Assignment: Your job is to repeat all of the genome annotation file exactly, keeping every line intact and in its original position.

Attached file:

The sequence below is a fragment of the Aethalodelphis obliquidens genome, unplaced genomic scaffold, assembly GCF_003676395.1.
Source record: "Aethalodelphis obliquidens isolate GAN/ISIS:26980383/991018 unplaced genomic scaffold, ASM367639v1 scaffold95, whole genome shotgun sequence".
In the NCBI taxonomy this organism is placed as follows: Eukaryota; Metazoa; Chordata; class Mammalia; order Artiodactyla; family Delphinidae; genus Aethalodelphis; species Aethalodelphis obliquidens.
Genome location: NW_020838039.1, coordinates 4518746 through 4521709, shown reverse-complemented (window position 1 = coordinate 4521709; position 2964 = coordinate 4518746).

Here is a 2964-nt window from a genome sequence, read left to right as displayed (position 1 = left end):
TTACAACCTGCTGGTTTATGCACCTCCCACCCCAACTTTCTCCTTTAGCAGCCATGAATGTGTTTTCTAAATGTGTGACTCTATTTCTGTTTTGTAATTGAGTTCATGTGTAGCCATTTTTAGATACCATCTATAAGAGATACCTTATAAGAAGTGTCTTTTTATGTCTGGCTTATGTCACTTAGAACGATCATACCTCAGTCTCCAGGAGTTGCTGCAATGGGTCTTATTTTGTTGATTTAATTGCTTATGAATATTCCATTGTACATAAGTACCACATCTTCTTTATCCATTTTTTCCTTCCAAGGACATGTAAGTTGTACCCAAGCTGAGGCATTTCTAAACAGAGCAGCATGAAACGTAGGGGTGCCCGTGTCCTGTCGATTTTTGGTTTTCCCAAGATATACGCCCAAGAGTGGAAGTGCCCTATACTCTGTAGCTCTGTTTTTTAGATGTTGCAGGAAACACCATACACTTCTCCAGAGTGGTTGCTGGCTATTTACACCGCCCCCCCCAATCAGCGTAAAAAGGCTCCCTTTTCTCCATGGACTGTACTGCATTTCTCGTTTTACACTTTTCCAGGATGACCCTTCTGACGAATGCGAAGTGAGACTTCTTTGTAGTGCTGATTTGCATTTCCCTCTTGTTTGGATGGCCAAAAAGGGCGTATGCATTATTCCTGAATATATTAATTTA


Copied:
The sequence below is a fragment of the Aethalodelphis obliquidens genome, unplaced genomic scaffold, assembly GCF_003676395.1.
Source record: "Aethalodelphis obliquidens isolate GAN/ISIS:26980383/991018 unplaced genomic scaffold, ASM367639v1 scaffold95, whole genome shotgun sequence".
In the NCBI taxonomy this organism is placed as follows: Eukaryota; Metazoa; Chordata; class Mammalia; order Artiodactyla; family Delphinidae; genus Aethalodelphis; species Aethalodelphis obliquidens.
Genome location: NW_020838039.1, coordinates 4518746 through 4521709, shown reverse-complemented (window position 1 = coordinate 4521709; position 2964 = coordinate 4518746).

Here is a 2964-nt window from a genome sequence, read left to right as displayed (position 1 = left end):
TTACAACCTGCTGGTTTATGCACCTCCCACCCCAACTTTCTCCTTTAGCAGCCATGAATGTGTTTTCTAAATGTGTGACTCTATTTCTGTTTTGTAATTGAGTTCATGTGTAGCCATTTTTAGATACCATCTATAAGAGATACCTTATAAGAAGTGTCTTTTTATGTCTGGCTTATGTCACTTAGAACGATCATACCTCAGTCTCCAGGAGTTGCTGCAATGGGTCTTATTTTGTTGATTTAATTGCTTATGAATATTCCATTGTACATAAGTACCACATCTTCTTTATCCATTTTTTCCTTCCAAGGACATGTAAGTTGTACCCAAGCTGAGGCATTTCTAAACAGAGCAGCATGAAACGTAGGGGTGCCCGTGTCCTGTCGATTTTTGGTTTTCCCAAGATATACGCCCAAGAGTGGAAGTGCCCTATACTCTGTAGCTCTGTTTTTTAGATGTTGCAGGAAACACCATACACTTCTCCAGAGTGGTTGCTGGCTATTTACACCGCCCCCCCCAATCAGCGTAAAAAGGCTCCCTTTTCTCCATGGACTGTACTGCATTTCTCGTTTTACACTTTTCCAGGATGACCCTTCTGACGAATGCGAAGTGAGACTTCTTTGTAGTGCTGATTTGCATTTCCCTCTTGTTTGGATGGCCAAAAAGGGCGTATGCATTATTCCTGAATATATTAATTTA